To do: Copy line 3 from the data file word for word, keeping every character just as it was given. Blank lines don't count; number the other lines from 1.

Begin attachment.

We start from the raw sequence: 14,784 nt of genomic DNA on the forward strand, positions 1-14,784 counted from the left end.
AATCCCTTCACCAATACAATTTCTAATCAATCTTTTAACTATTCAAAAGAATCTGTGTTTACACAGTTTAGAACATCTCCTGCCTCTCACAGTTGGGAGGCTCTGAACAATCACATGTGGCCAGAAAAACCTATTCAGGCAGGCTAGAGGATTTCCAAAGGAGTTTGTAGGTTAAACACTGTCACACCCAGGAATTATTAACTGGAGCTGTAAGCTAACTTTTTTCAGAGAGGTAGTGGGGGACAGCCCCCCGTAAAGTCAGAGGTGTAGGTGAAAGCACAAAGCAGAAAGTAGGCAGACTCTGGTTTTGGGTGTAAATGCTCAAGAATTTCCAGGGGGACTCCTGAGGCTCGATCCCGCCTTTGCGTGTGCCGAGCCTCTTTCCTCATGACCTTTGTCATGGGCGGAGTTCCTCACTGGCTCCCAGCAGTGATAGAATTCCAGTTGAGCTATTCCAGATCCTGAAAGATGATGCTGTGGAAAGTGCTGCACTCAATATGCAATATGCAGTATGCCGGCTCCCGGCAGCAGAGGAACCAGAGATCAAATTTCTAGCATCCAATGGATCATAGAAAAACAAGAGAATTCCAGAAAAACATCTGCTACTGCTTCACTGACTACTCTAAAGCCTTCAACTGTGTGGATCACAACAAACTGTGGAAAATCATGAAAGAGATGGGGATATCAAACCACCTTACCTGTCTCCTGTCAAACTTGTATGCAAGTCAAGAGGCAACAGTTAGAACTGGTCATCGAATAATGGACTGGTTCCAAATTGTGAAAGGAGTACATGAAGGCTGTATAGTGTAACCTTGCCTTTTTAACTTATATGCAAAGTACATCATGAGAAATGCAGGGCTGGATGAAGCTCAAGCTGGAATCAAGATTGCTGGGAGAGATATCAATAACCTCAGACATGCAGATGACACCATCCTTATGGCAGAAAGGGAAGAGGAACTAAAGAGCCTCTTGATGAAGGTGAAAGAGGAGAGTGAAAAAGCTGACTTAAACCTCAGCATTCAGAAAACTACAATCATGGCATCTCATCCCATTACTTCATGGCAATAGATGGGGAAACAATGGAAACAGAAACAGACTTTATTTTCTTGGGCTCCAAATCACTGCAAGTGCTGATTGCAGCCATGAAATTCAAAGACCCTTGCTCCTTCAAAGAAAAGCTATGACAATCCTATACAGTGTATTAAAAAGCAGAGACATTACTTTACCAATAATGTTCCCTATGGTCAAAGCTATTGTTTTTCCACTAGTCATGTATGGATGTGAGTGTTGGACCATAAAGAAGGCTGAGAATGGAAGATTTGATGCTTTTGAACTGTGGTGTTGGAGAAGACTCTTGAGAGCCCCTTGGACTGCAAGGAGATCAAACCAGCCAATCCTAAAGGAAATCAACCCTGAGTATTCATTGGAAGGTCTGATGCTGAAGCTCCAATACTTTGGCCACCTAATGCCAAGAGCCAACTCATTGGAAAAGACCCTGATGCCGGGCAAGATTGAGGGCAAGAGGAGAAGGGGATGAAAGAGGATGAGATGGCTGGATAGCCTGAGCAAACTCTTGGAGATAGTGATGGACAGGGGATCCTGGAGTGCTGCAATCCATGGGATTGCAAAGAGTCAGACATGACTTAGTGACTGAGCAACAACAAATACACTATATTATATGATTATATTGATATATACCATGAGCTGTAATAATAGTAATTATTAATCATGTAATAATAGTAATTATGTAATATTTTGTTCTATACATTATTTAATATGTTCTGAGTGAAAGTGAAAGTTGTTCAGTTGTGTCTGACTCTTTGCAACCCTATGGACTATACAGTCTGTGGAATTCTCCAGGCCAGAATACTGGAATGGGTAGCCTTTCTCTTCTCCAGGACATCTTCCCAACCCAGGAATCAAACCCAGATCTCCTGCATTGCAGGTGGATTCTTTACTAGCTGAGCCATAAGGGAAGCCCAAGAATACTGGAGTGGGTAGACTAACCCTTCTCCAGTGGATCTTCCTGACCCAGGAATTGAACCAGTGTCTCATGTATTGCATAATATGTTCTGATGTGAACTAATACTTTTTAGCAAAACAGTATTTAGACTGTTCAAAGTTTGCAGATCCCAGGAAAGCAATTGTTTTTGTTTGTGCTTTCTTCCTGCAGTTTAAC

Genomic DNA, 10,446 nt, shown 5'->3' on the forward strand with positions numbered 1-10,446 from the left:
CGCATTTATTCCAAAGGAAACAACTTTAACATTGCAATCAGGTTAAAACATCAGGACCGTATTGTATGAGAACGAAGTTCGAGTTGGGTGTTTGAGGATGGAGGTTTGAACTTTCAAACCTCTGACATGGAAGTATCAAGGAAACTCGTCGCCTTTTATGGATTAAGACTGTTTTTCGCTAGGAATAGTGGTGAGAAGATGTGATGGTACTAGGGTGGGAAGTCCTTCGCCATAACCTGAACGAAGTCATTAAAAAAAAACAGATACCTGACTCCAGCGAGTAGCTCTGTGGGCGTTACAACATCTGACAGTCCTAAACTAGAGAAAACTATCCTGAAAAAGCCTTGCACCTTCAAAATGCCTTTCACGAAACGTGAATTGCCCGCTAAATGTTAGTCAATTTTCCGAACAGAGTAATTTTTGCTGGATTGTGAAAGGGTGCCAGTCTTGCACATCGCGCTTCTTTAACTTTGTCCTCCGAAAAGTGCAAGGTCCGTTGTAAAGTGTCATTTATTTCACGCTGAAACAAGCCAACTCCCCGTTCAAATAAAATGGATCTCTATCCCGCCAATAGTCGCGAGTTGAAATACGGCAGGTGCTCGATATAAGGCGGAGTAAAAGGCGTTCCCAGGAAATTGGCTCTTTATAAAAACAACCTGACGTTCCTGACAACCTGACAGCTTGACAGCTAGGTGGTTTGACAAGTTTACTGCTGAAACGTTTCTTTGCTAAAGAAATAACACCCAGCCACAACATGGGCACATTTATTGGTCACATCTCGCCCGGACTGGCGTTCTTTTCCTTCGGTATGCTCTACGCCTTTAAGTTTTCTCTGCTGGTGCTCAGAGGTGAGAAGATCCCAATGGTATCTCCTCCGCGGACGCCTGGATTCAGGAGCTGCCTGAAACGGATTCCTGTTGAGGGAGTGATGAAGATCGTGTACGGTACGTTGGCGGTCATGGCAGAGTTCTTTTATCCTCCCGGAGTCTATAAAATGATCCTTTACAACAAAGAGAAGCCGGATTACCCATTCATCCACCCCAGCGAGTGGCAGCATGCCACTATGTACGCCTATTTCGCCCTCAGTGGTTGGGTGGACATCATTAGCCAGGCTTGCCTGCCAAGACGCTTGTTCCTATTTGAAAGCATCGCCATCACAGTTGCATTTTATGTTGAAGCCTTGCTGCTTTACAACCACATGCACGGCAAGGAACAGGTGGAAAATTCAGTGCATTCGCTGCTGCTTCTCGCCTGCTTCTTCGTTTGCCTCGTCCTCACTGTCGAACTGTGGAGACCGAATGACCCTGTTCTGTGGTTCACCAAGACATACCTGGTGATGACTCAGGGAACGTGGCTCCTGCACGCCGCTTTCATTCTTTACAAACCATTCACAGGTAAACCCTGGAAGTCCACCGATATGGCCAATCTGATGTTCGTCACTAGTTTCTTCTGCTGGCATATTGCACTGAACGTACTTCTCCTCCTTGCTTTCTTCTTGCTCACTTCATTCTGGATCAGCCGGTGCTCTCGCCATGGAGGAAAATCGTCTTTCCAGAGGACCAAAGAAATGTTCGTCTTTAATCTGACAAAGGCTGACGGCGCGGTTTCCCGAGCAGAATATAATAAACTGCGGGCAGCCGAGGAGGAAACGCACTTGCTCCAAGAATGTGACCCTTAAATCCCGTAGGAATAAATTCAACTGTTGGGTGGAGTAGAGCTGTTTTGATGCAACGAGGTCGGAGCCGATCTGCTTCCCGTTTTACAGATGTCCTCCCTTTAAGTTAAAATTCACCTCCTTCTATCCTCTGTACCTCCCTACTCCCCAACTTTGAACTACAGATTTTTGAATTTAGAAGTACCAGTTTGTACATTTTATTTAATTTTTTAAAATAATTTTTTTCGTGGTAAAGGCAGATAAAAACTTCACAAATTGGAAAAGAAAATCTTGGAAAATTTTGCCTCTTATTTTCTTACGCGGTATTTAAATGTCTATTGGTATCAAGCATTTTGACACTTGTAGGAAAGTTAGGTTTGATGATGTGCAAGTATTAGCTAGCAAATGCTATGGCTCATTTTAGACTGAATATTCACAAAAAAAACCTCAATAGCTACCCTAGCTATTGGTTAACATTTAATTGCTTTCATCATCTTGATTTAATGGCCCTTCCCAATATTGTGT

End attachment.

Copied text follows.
Genomic DNA, 10,446 nt, shown 5'->3' on the forward strand with positions numbered 1-10,446 from the left: